Before the unpleasantness, Allen was for Carroll County gentleman farmer, prosperous shopkeep, moonshine-distiller, and political operator. He was also a guy with a violent reputation.

That’s him on the right, but maybe you want to picture an Old Dominion Don Corleone instead.

“The worst man of the clan,” said a local judge who suspected that Allen had dodged other brushes with the law by intimidating witnesses. “Overbearing, vindictive, high tempered, brutal, with no respect for law and little or no regard for human life.”

Mix a guy like that with an innocent rustic harvest-produce ritual and bloodshed is bound to follow.

Matters began for the 50-something Allen with teenage hormones at a local cornshucking. Custom dictated that finding a lucky red ear of corn would entitle the corn-shucker who drew it to a kiss from any girl of his choice. A youth named Wesley Edwards, nephew to Floyd Allen, drew a red ear.

The girl he kissed happened to have a boyfriend. So here we go.

The next day, the jealous beau got his by jumping Wesley Edwards, which drew Wesley’s brother into the brawl, which led to assault and weapons charges against the Edwards boys. They were arrested over the border in North Carolina, but en route to returning them to the Hillsville, Va., lockup, Floyd Allen stopped the cart and liberated his kin. Allen would say later that he didn’t intend this to go full-outlaw; rather, his lordly sense of prerogatives was offended to see the boys tied up instead of treated with dignity, and a political foe of a sheriff rushing to get them in manacles when Allen full intended to post bail for them.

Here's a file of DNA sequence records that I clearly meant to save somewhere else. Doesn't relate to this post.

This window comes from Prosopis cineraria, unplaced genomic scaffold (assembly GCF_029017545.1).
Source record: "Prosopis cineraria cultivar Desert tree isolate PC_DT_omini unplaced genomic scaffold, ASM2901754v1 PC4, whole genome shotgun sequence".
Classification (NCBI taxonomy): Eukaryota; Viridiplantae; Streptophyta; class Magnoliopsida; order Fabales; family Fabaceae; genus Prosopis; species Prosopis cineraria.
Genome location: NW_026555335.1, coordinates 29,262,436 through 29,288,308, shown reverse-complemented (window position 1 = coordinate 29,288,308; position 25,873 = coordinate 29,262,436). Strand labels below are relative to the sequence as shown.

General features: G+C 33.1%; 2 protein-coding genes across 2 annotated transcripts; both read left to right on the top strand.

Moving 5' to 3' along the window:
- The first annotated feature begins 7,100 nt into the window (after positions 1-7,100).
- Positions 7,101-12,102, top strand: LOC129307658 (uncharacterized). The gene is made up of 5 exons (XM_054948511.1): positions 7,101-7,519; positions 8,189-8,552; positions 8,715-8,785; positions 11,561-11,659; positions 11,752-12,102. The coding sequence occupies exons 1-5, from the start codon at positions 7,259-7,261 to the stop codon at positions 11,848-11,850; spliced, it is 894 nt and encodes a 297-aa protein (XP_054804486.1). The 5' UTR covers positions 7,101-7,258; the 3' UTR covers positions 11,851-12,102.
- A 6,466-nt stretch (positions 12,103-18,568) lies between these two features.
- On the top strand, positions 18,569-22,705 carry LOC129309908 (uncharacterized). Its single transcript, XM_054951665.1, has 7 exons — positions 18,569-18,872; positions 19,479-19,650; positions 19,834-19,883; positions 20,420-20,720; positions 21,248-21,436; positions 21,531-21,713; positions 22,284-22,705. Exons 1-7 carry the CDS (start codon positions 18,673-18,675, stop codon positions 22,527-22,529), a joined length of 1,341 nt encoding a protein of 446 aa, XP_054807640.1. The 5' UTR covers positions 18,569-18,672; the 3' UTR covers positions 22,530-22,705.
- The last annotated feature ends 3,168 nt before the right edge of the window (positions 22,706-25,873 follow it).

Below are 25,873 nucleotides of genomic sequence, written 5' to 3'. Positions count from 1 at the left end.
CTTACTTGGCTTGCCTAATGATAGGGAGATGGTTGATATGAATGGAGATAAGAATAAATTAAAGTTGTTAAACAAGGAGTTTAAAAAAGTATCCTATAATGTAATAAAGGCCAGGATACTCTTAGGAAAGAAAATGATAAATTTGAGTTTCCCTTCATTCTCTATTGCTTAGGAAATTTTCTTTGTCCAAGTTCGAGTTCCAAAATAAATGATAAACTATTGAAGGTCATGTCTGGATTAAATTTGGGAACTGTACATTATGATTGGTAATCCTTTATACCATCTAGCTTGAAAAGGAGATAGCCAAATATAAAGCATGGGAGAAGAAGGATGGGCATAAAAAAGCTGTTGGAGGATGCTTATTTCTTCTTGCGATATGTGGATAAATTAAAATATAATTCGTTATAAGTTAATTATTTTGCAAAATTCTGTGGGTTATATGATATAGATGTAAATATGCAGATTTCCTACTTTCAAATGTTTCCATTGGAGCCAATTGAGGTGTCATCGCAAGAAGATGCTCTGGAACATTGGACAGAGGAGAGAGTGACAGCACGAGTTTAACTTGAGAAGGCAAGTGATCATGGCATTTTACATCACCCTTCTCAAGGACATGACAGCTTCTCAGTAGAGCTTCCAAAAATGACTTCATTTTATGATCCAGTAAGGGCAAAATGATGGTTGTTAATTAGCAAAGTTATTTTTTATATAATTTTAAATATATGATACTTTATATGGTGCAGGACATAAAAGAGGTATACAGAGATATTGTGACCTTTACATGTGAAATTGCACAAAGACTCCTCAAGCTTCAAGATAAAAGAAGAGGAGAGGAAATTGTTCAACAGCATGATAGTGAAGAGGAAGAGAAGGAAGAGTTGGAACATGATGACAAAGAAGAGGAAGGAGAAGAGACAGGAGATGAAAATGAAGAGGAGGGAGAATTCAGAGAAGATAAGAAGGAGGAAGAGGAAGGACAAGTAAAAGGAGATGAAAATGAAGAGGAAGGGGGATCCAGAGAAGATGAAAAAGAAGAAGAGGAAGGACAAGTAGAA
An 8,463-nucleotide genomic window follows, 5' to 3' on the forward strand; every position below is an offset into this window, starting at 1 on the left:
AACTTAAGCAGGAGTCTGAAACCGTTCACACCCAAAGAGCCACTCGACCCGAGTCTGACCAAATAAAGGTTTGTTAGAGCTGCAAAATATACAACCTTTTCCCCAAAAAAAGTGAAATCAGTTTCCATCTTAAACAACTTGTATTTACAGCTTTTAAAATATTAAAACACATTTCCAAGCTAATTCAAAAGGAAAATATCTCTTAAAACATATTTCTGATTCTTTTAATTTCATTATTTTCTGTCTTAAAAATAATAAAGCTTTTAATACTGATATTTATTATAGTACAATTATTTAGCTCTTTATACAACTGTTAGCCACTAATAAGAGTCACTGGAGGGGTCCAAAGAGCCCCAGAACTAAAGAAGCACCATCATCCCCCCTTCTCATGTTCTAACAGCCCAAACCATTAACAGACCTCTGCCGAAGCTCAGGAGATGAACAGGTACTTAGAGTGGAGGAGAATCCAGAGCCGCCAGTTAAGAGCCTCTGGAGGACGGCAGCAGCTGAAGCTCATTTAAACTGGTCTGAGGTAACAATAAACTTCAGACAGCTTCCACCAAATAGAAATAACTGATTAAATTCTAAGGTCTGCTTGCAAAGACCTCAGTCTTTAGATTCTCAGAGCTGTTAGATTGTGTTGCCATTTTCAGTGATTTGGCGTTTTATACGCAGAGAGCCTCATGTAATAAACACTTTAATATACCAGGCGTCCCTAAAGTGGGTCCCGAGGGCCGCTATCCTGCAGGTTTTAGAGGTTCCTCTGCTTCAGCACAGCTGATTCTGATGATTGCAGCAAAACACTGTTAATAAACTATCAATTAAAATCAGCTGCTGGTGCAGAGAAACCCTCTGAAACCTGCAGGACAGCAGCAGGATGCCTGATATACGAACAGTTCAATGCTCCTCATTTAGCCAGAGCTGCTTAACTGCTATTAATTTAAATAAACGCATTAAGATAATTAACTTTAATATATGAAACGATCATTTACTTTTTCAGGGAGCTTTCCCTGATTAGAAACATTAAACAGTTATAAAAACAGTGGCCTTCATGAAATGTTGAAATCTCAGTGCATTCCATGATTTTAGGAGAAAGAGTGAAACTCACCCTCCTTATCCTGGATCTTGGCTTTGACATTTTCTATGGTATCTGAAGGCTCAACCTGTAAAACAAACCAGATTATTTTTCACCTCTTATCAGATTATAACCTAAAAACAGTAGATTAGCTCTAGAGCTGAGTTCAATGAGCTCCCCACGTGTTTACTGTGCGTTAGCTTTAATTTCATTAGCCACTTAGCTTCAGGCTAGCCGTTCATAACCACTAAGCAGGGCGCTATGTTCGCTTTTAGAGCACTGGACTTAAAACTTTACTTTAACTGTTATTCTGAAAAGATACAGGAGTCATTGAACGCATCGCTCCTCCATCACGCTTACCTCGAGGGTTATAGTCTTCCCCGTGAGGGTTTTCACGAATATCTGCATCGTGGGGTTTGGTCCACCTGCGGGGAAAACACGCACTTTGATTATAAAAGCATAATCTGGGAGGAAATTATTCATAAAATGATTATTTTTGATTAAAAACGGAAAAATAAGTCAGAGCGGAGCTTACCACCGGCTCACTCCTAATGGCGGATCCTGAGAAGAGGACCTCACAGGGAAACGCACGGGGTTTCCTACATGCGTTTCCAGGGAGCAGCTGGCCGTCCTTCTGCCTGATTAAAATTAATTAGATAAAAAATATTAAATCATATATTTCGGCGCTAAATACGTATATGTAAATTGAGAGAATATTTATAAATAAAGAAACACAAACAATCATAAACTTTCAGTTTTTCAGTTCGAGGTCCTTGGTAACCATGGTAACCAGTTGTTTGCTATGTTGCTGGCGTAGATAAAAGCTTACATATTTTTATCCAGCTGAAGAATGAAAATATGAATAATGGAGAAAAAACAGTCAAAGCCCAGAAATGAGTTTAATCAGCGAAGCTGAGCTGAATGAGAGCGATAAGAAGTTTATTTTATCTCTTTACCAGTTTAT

And that led to the March 1912 trial of Floyd Allen for interfering with an officer of the law. Allen was convicted on this count and sentenced to one year in prison.

“Gentlemen,” replied our put-upon paterfamilias to this sentence. “I ain’t a-goin’.”*

Literally, this is what Floyd Allen got up and said in court in direct response to the judge’s delivery of sentence moments before.

And with this, the Carroll County courthouse turned into a shooting gallery.

There’s a great deal of after-the-fact argument and finger-pointing about who started this mess. It must have been mayhem: the sheriff plunked Allen, who collapsed on his attorney; Allen fired back with the revolver that he was naturally carrying to his own criminal sentencing.

Fears and rumors had circulated that exactly this sort of thing might go down if the surly Floyd Allen drew jail time, so quite a lot of attendees in the crowded courtroom were jittery and packing heat. Now they all started crouching and firing. At least fifty spent rounds were later retrieved from the hall of justice.